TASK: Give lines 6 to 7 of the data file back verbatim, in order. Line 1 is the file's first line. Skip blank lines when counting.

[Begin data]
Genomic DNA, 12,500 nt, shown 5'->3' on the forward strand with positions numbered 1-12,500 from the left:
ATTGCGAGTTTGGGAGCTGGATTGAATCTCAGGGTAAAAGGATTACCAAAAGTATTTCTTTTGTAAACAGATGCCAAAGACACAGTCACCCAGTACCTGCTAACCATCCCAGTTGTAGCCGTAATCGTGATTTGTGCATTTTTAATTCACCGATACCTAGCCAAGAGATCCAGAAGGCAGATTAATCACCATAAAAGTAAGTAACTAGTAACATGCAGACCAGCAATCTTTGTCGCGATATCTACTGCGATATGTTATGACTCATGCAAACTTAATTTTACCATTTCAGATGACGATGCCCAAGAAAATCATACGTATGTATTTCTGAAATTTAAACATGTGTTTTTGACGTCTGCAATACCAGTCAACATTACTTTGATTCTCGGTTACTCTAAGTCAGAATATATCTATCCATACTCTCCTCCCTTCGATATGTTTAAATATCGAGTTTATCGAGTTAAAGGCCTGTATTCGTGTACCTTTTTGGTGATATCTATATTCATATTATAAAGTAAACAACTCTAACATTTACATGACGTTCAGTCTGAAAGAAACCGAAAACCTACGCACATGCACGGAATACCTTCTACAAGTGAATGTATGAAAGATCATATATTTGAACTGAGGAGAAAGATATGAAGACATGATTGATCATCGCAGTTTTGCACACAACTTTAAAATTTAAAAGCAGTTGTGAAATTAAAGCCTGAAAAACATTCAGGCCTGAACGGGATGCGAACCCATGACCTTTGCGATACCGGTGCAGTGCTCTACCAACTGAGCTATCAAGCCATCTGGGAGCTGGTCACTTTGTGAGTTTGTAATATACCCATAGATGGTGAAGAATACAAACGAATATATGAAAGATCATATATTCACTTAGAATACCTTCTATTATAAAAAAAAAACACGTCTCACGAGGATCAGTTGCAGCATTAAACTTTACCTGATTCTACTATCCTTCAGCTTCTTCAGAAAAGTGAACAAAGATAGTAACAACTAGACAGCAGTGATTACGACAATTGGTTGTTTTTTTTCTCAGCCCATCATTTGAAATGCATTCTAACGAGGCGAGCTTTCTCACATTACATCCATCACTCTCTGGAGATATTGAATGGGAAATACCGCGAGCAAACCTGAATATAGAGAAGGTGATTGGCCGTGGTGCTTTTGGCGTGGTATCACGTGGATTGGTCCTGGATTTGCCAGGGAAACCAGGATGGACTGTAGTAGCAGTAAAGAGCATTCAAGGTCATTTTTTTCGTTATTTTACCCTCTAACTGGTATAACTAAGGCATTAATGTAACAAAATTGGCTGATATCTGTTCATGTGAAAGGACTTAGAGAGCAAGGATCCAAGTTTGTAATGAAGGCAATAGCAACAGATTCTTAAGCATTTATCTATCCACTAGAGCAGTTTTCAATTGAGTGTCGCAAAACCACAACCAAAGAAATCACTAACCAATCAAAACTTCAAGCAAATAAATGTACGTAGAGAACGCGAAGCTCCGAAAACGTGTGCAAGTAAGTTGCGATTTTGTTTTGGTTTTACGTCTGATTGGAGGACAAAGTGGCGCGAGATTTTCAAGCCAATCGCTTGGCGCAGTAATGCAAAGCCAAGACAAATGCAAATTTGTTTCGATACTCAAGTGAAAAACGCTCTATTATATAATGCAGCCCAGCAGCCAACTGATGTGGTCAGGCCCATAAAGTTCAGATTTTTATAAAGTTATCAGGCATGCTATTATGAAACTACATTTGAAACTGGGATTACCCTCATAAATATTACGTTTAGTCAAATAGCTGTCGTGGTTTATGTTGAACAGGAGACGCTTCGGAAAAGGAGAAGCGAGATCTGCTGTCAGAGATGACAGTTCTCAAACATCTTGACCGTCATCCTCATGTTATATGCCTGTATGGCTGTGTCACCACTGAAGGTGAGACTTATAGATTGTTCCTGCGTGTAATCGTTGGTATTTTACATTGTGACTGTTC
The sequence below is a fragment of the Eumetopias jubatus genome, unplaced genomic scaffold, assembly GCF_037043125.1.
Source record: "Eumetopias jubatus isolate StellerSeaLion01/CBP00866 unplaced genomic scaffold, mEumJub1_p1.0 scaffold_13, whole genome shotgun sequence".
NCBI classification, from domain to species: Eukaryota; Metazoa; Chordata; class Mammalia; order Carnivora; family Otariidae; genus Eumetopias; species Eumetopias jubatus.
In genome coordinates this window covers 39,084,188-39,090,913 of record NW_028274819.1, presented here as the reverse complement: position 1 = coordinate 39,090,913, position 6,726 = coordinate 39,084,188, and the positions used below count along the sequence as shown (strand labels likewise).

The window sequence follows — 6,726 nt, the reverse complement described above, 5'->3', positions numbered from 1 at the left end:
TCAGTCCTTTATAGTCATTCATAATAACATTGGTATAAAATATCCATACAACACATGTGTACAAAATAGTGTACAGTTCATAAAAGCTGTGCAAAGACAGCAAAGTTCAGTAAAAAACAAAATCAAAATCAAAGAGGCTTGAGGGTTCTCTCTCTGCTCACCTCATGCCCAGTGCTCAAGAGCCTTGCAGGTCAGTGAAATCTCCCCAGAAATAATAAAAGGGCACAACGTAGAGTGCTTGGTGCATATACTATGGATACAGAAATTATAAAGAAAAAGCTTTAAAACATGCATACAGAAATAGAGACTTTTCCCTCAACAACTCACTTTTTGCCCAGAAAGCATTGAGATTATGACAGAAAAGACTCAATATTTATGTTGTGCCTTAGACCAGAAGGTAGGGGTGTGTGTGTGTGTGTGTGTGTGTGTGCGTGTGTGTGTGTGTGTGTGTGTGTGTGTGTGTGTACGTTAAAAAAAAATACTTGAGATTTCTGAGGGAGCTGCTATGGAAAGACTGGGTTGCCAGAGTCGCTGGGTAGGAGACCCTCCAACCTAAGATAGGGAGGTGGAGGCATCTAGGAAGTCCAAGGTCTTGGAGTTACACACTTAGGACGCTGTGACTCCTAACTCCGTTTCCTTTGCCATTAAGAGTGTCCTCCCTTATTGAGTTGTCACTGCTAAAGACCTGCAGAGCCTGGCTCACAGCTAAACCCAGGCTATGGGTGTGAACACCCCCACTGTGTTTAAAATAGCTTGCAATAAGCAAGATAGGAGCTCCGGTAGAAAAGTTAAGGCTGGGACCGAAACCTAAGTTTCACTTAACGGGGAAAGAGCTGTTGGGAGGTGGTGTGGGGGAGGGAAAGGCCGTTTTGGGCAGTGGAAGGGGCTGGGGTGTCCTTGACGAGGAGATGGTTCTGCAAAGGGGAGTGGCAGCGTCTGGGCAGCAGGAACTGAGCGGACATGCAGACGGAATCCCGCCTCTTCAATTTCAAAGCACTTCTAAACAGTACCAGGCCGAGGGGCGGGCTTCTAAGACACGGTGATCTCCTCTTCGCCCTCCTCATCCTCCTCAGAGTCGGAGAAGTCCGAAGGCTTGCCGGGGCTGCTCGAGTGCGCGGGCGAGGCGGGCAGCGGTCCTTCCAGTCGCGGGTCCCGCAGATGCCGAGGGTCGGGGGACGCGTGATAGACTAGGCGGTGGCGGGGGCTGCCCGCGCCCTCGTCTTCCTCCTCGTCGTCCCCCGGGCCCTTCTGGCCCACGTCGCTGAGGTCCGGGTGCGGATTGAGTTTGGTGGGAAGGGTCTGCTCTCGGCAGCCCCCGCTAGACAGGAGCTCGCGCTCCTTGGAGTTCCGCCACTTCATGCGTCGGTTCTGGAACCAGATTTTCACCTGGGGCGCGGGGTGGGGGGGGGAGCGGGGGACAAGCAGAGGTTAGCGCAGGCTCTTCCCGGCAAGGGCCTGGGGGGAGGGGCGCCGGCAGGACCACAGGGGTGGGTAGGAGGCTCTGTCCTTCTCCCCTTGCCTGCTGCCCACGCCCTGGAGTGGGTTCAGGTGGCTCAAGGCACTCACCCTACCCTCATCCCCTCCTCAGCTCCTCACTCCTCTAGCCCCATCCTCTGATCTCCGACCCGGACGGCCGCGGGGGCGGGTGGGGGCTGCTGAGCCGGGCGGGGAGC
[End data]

In genome coordinates this window covers 39,084,188-39,090,913 of record NW_028274819.1, presented here as the reverse complement: position 1 = coordinate 39,090,913, position 6,726 = coordinate 39,084,188, and the positions used below count along the sequence as shown (strand labels likewise).

The window sequence follows — 6,726 nt, the reverse complement described above, 5'->3', positions numbered from 1 at the left end: